Saturday, September 24, 2005

Ohmy: The Real "Citizens' Band"

Today's San Francisco Chronicle reports on the growing popularity of OhmyNews, a Seoul-based online newspaper which runs stories submitted by thousands of "citizen reporters" in South Korea and around the world. Submissions are vetted by Ohmy's tiny staff of 54 editors, researchers, and professional reporters. Articles selected for publication (about 2/3 of all submissions) earn their author between $2 and $20 for each story used. Once published, articles featured on Ohmy's site each have their own message board for discussion. Articles well received by the public can even earn their author monetary tips from site readers.

Ohmy seems to me to be an unbelievably simple but terrific idea. This is blogging at its best. Isn't Ohmy essentially a huge group blog tamed by professional fact-checking? And what better way to engage the public in the news than by having the public set the agenda of the newspaper? "Every citizen is a reporter," is Ohmy's slogan, and by extension, an avid consumer of news. The results speak for themselves--Ohmy's average daily readership of 2 million far exceeds popular American blogs like DailyKos and Instapundit.

I think this kind of thing would be incredibly popular if implemented here in the United States because it would provide an avenue for young people to get involved. Certainly there are many young people in this country who have a lot to say but who don't have a means of getting their message across. Nearly three-quarters of Ohmy's citizen reporters are under 40, and a full 20% are college students.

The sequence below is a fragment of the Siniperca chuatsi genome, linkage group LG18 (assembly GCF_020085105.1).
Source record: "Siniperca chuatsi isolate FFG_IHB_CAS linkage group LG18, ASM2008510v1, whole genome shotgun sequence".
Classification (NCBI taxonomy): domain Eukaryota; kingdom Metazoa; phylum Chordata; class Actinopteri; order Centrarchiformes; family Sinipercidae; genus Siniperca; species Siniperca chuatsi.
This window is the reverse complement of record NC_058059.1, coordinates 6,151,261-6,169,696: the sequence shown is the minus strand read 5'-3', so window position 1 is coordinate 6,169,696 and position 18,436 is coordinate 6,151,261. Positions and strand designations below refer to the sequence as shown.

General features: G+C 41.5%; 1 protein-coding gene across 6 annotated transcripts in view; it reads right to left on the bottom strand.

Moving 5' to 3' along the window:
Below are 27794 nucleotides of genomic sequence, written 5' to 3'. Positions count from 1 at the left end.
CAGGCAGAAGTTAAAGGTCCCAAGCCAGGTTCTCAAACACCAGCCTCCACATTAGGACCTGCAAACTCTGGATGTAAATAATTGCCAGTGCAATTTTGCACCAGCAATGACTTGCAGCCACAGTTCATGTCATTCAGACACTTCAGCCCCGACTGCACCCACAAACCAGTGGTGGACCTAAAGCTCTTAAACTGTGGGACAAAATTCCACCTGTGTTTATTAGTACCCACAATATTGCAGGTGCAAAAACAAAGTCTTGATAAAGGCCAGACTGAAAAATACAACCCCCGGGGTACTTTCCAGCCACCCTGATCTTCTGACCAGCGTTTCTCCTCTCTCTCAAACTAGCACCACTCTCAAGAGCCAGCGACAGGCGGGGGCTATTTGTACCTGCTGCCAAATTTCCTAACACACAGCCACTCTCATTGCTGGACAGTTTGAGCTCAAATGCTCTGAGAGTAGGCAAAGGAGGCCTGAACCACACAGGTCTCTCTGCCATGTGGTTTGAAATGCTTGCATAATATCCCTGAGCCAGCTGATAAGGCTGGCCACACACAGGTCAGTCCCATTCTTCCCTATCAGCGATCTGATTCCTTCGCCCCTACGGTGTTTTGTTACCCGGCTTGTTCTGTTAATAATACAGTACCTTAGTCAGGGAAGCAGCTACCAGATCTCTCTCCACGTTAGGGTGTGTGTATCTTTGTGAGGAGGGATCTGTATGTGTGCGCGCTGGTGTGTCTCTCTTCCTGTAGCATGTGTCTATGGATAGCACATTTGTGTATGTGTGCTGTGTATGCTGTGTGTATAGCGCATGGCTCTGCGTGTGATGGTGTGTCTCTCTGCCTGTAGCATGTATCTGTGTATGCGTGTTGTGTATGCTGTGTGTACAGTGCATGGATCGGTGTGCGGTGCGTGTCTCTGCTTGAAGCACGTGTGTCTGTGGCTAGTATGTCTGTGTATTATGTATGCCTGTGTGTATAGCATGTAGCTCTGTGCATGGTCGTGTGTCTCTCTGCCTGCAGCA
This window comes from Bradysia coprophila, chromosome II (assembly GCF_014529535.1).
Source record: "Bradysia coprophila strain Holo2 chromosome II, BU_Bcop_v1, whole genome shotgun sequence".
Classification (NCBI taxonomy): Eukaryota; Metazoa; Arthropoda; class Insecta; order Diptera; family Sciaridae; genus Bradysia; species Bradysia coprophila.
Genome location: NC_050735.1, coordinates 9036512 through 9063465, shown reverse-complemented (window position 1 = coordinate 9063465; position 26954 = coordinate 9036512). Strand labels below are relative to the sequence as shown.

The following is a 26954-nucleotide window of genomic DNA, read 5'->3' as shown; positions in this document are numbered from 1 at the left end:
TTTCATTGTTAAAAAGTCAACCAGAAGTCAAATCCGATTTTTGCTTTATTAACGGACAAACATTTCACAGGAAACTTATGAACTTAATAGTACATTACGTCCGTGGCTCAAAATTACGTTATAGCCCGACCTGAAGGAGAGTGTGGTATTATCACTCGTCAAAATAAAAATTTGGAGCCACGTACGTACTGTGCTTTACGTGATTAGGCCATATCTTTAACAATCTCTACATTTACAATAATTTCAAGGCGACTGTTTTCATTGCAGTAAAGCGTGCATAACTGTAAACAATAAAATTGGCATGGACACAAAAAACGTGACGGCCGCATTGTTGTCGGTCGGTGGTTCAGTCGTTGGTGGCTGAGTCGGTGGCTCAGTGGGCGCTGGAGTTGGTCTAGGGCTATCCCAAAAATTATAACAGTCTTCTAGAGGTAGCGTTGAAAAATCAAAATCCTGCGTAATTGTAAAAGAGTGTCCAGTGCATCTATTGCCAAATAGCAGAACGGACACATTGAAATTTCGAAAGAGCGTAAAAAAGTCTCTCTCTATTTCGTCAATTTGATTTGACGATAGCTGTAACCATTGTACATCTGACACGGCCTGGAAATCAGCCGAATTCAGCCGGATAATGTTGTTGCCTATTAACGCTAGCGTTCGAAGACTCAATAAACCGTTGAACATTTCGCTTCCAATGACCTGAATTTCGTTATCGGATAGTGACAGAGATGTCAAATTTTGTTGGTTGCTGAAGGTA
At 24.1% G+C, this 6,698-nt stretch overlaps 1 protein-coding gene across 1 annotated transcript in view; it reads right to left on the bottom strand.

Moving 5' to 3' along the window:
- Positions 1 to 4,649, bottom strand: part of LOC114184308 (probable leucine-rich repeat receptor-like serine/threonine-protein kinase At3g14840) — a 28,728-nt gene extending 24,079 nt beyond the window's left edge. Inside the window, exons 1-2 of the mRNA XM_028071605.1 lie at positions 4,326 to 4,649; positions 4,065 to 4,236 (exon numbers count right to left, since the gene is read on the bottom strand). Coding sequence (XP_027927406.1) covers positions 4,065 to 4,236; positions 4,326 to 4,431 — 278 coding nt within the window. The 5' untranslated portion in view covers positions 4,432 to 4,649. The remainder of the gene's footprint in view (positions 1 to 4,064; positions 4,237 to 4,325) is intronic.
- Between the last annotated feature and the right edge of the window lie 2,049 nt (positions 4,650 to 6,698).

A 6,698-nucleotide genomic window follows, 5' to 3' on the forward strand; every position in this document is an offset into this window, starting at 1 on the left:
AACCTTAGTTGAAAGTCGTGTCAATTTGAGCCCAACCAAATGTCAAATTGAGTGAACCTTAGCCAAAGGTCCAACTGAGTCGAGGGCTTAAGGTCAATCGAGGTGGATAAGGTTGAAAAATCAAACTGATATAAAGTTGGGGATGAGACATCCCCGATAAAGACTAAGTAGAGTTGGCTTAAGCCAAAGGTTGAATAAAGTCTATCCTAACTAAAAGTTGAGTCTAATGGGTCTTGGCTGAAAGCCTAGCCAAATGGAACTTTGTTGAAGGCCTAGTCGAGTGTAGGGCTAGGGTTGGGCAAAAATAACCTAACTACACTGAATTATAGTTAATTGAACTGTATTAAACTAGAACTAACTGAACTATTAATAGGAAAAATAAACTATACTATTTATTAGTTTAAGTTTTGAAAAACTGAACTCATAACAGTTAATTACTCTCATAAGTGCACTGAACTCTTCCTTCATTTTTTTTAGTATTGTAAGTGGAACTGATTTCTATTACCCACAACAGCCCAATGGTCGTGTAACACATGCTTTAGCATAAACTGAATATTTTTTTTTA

None of this is to suggest that organizations like Ohmy can replace traditional media outfits, where the professional journalists who do their job for a living have far more resources available to them to cover stories as they occur. Most of the stories that get reported in Ohmy rely on stories that the professional media has already covered. Nonetheless, I see organizations like Ohmy as perfect vehicles to heighten public interest in news and current events, and encourage dialogue about the leading issues of the day. The goal of a true "Citizens' Band" is not to compete with the professional media, but to supplement it through the active engagement of the general public.

See related: OhmyNews (English edition)

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